Monday, November 24, 2008

The Good, The Bad, and The UGLY

As many of you know I am an optimist when it comes to snow forecasts. Remember that if you think this is pessimistic.

The Good:

There is a storm forming off the coast of CA as we speak. This is the storm I alluded to two weeks ago and last week. The storm will slowly goes by, so for us we will be cloudy with light precip into Thursday. It is hard to say how much will could get because of the wobbling of the storm but at most 3-6 inches above 7000 as the snow level will be between 6000-7000 ft.

Another storm comes down to the east of us on Friday which will bring down some colder air for the weekend. Temps should be average for the next few weeks so we should be able to make snow at night.

The Bad:

The Tuesday storm would have been big for us, but it broke off of the northern jet stream and became a “closed” low. This means that it is not flowing along with the main jetstream and at the same pace. That makes these storms very hard to predict because with nothing to steer them they just wobble around off the coast. This storm wobbled too far south and will come onshore in SoCal. It did however go far enough south to tap into the southern branch of the jetstream. It will come onshore with quite a bit of moisture. Places like Mammoth could see up to a foot of snow and Big Bear could get up to two feet.

The Friday storm is coming too far east of us to give us much if any precip. I was hoping it would come down over us and grab some moisture off of the ocean.

With the clouds around from the storminess this week it will be hard for the temps to go much below freezing and will limit snowmaking till things clear up on the weekend.

The Ugly:

Models want to take the Friday storm and have it move off the coast of the Baja. This is not good. This forms what is called a “Rex Block”. You may remember it from Jan. 2007. It is when a closed low sits below a high pressure off of the coast. The counter clockwise winds from the low and the clock wise winds from the high form a wind tunnel between them blowing in the opposite direction of us. Therefore pushing storms up and around into Canada. Because these are “closed” features cut off from the main jet stream they can sit off the coast and block storms for weeks. Let’s hope this doesn’t happen, I will keep you updated.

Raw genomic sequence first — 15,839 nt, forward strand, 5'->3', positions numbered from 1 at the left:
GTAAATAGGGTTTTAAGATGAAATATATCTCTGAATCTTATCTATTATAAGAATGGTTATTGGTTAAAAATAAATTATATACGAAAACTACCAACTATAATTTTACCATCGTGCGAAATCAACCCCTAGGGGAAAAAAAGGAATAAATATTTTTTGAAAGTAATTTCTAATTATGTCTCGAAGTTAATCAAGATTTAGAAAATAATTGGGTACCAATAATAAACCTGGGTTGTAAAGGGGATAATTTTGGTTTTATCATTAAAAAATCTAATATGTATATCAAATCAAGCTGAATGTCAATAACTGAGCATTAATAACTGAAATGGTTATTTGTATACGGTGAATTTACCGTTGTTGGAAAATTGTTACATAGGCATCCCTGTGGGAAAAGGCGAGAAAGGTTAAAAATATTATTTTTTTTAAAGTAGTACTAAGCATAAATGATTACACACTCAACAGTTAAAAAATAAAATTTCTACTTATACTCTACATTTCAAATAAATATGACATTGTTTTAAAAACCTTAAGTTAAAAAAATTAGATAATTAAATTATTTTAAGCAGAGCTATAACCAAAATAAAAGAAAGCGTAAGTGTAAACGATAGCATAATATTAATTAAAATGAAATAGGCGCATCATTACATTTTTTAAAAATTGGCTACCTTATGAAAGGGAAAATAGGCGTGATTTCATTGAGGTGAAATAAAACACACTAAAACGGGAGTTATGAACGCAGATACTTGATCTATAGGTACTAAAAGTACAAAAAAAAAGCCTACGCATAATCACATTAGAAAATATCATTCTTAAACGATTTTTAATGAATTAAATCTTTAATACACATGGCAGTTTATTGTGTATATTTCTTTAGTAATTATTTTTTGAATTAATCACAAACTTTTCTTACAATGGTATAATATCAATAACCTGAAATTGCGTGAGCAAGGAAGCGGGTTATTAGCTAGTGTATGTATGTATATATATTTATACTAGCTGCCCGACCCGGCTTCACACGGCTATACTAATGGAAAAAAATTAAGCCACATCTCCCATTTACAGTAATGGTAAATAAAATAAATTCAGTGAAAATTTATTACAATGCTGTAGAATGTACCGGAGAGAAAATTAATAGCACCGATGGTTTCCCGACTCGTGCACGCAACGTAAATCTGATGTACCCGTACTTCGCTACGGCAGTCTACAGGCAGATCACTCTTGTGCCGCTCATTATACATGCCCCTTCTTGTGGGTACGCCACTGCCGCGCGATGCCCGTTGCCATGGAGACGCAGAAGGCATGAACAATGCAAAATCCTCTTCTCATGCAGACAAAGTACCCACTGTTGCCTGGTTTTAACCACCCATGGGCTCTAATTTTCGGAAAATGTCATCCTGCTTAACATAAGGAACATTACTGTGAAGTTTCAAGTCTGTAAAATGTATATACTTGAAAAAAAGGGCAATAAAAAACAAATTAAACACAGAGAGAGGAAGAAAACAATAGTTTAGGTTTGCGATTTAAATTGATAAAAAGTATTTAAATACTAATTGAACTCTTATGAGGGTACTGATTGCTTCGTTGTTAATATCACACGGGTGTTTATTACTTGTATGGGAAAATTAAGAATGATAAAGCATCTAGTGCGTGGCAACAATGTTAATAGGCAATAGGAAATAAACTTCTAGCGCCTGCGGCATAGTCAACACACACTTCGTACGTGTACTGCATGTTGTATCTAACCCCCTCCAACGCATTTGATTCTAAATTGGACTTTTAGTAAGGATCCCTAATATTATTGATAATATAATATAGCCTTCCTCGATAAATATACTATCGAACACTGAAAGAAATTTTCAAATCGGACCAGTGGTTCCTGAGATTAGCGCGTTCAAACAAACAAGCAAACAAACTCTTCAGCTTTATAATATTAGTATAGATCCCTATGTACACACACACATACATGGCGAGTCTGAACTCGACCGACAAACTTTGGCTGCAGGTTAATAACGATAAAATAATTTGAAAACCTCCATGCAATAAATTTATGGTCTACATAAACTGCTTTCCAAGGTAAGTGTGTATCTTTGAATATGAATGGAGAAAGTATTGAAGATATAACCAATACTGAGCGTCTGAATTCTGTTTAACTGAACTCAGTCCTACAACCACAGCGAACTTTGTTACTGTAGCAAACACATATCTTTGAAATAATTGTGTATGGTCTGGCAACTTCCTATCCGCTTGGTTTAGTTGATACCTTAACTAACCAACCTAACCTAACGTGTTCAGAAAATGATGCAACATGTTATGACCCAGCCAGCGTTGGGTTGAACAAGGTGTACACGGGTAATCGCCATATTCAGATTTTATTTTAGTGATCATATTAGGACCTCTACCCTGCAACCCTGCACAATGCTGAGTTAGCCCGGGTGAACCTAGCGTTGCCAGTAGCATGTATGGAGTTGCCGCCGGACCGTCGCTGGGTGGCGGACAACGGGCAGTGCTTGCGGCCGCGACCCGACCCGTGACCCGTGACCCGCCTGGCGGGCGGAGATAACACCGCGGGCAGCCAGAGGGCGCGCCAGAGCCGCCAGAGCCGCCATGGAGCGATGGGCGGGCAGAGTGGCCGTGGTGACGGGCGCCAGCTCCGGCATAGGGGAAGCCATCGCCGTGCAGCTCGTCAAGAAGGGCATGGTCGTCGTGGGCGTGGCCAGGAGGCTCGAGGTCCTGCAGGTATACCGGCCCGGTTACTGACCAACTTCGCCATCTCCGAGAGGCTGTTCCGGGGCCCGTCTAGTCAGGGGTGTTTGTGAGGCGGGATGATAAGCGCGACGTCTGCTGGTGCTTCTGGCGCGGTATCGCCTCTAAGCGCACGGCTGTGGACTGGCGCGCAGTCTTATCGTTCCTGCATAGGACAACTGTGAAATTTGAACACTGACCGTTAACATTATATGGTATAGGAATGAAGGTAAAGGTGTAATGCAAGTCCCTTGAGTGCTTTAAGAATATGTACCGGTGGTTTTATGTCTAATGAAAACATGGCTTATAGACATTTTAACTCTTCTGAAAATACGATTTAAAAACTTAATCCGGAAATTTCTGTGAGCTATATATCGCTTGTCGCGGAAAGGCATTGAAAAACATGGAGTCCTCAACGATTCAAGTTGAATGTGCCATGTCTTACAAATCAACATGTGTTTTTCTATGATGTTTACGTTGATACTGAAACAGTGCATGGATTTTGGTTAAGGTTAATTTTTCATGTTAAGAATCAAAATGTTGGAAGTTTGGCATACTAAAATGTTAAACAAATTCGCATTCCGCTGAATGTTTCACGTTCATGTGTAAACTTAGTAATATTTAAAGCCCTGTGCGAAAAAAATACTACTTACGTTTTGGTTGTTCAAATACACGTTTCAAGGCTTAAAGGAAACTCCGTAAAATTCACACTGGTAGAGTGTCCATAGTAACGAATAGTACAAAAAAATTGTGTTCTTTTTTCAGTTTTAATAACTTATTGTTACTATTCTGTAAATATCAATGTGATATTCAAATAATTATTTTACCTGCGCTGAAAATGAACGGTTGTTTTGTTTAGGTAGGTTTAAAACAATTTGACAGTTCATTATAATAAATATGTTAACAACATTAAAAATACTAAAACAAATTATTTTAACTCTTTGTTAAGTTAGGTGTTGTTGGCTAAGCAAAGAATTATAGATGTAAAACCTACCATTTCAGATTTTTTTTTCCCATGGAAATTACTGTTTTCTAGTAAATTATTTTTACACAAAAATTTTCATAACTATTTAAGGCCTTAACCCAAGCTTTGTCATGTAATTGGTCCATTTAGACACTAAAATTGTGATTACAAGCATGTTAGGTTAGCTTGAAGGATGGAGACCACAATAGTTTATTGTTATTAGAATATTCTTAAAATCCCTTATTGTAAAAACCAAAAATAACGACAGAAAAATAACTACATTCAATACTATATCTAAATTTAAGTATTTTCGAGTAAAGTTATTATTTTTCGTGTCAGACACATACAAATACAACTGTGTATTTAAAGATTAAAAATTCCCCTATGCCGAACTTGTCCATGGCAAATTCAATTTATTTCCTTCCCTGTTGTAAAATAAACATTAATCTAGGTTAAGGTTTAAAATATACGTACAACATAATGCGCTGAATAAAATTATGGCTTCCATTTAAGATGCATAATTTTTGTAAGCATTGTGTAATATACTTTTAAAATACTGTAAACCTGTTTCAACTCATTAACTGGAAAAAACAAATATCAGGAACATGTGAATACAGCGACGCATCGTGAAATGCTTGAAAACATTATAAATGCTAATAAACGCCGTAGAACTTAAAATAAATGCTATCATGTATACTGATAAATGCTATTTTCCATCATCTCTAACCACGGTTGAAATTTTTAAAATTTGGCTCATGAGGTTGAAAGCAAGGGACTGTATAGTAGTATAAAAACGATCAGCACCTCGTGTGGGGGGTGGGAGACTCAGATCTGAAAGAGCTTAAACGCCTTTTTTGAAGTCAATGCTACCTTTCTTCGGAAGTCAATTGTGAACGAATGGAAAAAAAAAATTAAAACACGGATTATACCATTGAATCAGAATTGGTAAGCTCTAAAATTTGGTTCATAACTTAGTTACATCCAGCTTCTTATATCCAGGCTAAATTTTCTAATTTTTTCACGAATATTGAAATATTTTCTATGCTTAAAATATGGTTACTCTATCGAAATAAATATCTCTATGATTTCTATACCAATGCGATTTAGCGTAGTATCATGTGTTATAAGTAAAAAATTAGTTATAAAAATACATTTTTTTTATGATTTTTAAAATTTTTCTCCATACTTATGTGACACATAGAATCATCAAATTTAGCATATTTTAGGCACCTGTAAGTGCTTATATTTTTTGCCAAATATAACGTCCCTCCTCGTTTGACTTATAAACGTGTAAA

La Nina is also continuing to strengthen. We are looking freakishly similar to last season at this point, although there are some factors that are more favorable for us this season. It is typical in a La Nina year for Nov to be dry. As we go into Dec. the seasonal pattern shifts and tends to allow arctic air and storms to come into the Pac Northwest. Last year this happened and we got really cold starting Dec. 6th. It is possible this year it may be a week or two later, but arctic air should arrive around the middle of Dec.

I see no storms on the horizon because the models have the Rex Block in place for the first two weeks of Dec. If it doesn’t form they could change. We just have to wait and see if La Nina continues to strengthen or reverses like we thought would happen earlier. If it stays in place look for another big year in the Pac Northwest and we could or could not have a big year since we are right on the bottom of the storm track. It would mean another cold year with most storms all snow, just like last year. Remember last season our first decent snow was Dec. 19th.

Once again, pray for warmer ocean temps, and pray for no Rex Block, you will in turn be praying for Snow!!!

No comments: